Most of us will spend time in hospitals, normally towards the end of our lives. In Being Mortal, Atul Gawande softens his previous stance—the pursuit of better performance, which its lexicon of outcomes and systems—and suggests that we should take care and quality of life much more seriously.
The time that we might spend in hospitals pales in comparison with the hours, days, months, years that we spend in school. Almost everyone born today will spend more than seven years of two hundred days each year and five hours each day in these institutions. How do we want that experience to be?
He pointed out that the young men from the two projects had much in common: “They were the same young men. They live in the same geographical area.” They differences between them, he said, “don’t exits except in the minds of the people who are fighting. So they are fighting over nothing, really nothing.” But the feud had given them a “feeling of purpose,” and “unless we are able to impart meaning into our children’s lives, then this drama is going to keep playing again and again and again, and people are still going to die.”
During the recent London workshop of the Open Education Europa Tour, we identified 8 ideas for how to increase teacher adoption of good tech in the classroom.
Learning aims, not tech dreams
Teachers care about student learning. Best practices always start with a student learning aim in mind. So we should first ask, what do we want the students to learn? And then, how can tech support that? We should not start with a technology and then ask how it can be applied to learning. All good uses of technology in education adhere to this rule.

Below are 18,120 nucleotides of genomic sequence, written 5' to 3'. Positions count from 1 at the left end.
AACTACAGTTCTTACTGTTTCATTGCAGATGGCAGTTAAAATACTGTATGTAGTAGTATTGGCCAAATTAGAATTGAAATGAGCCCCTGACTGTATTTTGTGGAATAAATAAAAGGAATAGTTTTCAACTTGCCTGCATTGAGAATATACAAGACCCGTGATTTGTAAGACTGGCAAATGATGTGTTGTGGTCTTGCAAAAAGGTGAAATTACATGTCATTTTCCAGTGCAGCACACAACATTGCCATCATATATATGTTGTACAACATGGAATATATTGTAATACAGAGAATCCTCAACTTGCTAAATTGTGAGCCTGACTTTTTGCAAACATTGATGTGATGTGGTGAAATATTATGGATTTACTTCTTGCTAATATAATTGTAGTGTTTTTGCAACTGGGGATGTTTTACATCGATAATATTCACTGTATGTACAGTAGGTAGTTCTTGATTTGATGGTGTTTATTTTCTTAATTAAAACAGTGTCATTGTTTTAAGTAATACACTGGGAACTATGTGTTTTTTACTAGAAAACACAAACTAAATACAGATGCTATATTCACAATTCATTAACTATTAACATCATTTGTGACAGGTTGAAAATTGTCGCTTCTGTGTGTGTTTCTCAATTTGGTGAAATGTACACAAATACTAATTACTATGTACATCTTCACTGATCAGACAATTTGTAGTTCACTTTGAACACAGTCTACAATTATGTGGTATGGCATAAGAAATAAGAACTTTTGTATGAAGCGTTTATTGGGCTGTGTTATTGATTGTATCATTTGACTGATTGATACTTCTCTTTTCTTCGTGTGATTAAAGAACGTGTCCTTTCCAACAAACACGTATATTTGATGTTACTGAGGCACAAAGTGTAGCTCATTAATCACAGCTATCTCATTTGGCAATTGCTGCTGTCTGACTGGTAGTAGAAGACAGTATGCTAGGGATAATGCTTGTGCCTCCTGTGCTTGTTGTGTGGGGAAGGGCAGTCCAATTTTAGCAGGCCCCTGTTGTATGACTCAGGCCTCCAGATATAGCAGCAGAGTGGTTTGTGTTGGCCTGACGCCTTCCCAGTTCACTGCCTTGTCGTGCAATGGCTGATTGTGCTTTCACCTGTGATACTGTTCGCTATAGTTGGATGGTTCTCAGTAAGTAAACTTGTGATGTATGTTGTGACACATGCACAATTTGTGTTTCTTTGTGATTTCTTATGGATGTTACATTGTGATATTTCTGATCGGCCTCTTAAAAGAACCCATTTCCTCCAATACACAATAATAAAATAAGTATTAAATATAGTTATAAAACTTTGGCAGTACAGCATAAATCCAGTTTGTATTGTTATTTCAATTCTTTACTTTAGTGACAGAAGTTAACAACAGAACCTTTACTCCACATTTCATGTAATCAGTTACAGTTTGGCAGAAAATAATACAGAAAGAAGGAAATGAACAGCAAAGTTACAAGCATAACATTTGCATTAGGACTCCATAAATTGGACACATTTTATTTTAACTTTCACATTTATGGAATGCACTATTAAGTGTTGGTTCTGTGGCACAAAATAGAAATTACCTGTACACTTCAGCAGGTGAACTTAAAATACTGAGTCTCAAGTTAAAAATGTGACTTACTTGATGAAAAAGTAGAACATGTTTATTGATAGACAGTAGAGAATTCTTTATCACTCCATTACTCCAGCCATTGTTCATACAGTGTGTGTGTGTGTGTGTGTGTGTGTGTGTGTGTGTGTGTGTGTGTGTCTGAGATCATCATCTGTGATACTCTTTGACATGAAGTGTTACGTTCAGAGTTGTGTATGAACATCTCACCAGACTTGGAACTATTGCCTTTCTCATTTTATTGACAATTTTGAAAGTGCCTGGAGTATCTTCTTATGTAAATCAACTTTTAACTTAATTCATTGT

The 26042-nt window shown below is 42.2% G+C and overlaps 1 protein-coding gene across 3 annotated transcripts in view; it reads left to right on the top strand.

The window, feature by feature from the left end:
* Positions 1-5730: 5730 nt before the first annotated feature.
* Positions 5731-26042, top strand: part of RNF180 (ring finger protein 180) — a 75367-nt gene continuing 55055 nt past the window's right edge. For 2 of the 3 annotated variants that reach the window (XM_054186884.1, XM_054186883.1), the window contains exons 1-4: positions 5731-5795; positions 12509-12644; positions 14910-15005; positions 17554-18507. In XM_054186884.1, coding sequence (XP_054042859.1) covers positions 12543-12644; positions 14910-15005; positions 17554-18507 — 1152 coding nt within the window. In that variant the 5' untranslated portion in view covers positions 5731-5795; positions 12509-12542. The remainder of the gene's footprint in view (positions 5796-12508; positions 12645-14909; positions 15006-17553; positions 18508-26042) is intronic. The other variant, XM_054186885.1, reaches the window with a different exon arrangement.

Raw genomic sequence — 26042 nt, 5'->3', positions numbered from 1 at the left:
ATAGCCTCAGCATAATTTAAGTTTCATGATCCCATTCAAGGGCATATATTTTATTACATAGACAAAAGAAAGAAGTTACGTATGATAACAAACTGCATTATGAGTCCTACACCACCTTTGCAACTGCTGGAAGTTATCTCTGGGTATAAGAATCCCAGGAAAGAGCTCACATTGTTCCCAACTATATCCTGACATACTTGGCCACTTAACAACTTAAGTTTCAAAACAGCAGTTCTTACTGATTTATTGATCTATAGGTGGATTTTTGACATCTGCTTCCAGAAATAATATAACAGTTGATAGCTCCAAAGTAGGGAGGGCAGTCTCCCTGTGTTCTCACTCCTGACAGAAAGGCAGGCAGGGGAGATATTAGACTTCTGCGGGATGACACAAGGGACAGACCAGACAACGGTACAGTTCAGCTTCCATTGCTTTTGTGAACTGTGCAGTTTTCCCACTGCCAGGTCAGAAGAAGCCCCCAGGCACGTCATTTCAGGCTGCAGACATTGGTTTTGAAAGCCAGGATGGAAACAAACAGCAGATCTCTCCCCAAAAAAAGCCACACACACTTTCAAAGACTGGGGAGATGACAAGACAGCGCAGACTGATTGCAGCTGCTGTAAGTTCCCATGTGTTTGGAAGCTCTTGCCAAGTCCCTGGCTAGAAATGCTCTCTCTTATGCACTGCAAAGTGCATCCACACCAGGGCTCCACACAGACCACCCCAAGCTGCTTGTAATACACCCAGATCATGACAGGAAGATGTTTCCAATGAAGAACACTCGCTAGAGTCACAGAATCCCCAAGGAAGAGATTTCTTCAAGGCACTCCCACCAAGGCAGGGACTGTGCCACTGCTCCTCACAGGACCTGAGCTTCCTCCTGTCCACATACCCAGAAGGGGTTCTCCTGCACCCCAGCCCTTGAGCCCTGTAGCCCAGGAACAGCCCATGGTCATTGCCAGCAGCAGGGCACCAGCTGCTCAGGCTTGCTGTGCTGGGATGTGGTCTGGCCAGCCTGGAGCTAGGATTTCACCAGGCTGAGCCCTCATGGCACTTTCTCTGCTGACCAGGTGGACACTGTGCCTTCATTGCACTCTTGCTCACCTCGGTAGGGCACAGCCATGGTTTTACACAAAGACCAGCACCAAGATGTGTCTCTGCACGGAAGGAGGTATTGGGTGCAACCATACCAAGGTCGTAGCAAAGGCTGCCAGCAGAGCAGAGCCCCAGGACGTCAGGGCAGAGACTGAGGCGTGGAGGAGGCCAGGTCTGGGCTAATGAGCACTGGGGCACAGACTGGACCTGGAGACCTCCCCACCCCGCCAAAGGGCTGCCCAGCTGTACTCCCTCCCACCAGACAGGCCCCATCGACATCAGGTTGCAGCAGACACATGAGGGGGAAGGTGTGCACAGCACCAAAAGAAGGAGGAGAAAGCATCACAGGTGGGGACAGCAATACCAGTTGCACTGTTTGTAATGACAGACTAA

Confront the reality. Technology has not yet delivered on its potential.
In his introduction to the report, OECD Director for Education and Skills, Andreas Schleicher delivers a hard truth. “The reality in our schools,” he says, “lags considerably behind the promise of technology. Even where computers are used in the classroom, their impact on student performance is mixed at best.” We should not despair, as the potential of technology is still clear, for example in increasing access to information. However, we must do more to understand how best to use technology. It’s possible that too much of it detracts from human engagements that are vital to education. It’s equally possible that we haven’t yet developed or scaled the pedagogies that will unlock technology’s potential.
Earlier this year I was at a big education technology conference. One of the exhibits stuck in my mind. An enthusiastic demonstrator was showing the power of next generation interactive whiteboard technology. This is a complex piece of kit combining exciting soft- and hardware innovations. It looked resoundingly like it belonged in the future. Well, that was until you noticed that he was teaching the class how to do hand-writing.
The possibilities and uses of technology are often mismatched. If the digital era has opened up new ways of learning, they are often used to teach the same old stuff. It seems to me that rather than using technology to learn hand-writing, or to read about history, all of our kids should really be using technology as a creative medium. I thought that I was the only one who believed this. That was until I heard of the BBC micro:bit.